Microscopy & Microtechniques
Can Magic Mushrooms Help with Depression?
Jan 10 2020 Read 1874 Times
Following the completion of a recent phase 1 clinical trial, a team of scientists from King's College London have confirmed the safety credentials of a magic mushroom compound that could be used to treat depression. Working in conjunction with mental healthcare company COMPASS Pathways, the team explored the safety and side effects of psilocybin, a naturally occurring psychedelic prodrug compound that induces the "magical" experiences associated with certain mushroom varieties.
No adverse effects linked to psilocybin
As a phase 1 clinical trial the focus was on safety, with the team concluding psilocybin produces no adverse effects. The study involved almost 90 healthy volunteers divided into three groups. The first group received 10 milligrams of psilocybin, the second received 25 milligrams and the third were given a placebo. While participants who received psilocybin experienced changes in sensory perception and mood, none reported any adverse effects on emotional state or cognitive function. While there are still many challenges to overcome, the positive results suggest psilocybin could emerge as an effective treatment for some types of depression.
The findings were presented at the 58th annual meeting of the American College of Neuropsychopharmacology (ACNP), with the researchers championing psilocybin as a potential solution for treatment-resistant depression. Other studies suggest psilocybin could be an effective treatment for managing addictions to alcohol and cigarettes.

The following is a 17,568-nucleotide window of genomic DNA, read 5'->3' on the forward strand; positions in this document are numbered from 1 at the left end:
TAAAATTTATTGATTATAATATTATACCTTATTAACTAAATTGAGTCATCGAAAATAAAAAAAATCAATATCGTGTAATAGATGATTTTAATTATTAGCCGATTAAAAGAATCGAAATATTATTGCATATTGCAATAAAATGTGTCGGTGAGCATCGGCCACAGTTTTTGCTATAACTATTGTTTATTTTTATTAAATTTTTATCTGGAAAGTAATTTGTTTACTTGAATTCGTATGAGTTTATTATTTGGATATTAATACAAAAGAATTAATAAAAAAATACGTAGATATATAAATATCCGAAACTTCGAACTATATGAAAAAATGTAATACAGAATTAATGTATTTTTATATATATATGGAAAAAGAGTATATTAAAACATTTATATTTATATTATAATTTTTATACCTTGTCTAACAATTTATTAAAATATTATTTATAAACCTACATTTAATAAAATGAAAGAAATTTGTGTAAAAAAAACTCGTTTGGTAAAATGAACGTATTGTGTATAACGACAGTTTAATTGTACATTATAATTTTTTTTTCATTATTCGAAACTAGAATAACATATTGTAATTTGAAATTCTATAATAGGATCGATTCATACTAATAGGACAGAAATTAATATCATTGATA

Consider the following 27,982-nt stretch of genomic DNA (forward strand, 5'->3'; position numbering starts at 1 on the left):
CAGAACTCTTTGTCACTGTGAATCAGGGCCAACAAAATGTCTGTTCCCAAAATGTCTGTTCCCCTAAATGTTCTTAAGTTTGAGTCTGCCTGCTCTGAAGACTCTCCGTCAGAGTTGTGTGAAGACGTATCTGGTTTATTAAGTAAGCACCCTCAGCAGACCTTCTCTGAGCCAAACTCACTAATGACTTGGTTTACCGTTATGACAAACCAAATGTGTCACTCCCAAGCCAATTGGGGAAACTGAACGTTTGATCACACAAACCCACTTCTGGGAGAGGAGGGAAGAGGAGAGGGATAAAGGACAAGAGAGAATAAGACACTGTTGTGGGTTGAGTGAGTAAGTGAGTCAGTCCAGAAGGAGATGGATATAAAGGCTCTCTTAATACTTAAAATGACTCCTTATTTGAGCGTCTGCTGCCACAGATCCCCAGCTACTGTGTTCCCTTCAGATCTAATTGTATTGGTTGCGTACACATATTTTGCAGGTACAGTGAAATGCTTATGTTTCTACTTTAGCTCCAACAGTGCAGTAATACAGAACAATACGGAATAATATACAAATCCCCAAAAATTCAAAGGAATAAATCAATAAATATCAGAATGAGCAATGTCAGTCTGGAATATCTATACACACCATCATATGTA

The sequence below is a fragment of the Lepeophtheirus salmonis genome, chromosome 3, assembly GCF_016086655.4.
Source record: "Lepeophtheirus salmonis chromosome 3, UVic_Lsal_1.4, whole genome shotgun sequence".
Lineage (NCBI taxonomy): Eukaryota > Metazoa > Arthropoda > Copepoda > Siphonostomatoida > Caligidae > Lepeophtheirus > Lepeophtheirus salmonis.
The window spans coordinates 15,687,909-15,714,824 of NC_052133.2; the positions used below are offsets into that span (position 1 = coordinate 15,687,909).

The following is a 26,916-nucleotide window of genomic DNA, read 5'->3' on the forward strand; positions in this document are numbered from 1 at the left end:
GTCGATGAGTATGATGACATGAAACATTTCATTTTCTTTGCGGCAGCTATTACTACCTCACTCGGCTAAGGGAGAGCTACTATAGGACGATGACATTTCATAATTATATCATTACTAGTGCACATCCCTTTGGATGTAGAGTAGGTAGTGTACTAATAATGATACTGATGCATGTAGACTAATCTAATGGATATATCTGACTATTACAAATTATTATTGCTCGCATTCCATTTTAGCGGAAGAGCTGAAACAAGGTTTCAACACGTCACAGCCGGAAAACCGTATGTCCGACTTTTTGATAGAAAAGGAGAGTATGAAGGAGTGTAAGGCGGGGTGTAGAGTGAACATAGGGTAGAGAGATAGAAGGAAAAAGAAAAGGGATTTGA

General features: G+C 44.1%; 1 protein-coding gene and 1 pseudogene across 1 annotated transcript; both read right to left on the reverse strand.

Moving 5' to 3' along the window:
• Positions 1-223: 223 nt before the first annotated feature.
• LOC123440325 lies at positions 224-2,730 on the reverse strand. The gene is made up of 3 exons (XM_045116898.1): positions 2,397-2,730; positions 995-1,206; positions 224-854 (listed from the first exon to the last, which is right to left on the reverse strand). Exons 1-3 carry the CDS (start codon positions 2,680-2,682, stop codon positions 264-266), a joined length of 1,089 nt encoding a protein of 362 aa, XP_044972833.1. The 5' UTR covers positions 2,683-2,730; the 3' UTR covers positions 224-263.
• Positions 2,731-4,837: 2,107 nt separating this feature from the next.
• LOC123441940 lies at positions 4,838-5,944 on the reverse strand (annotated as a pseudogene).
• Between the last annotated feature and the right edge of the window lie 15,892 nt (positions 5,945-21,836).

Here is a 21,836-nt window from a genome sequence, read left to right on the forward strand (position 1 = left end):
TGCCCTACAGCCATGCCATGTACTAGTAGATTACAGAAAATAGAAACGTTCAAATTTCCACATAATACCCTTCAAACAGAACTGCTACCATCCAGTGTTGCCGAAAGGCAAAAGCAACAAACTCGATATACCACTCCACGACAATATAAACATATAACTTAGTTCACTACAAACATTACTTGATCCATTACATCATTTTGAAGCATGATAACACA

Mushrooms and mental health
"This is the largest controlled study of psilocybin to date," says Dr James Rucker, a psychiatrist and senior clinical lecturer in psychopharmacology at King's College London and lead investigator of the study. "The results of the study are clinically reassuring and support further development of psilocybin as a treatment for patients with mental health problems that haven't improved with conventional therapy, such as treatment-resistant depression."
Dr Ekaterina Malievskaia, co-founder at COMPASS Pathways says the study is about capturing the power of nature and delivering the benefits to those who need it most. “We are focused on getting psilocybin therapy safely to as many patients who would benefit from it as possible," she says. "We are grateful to the many pioneering research institutions whose work over the years has helped to demonstrate the potential of psilocybin in medicine."
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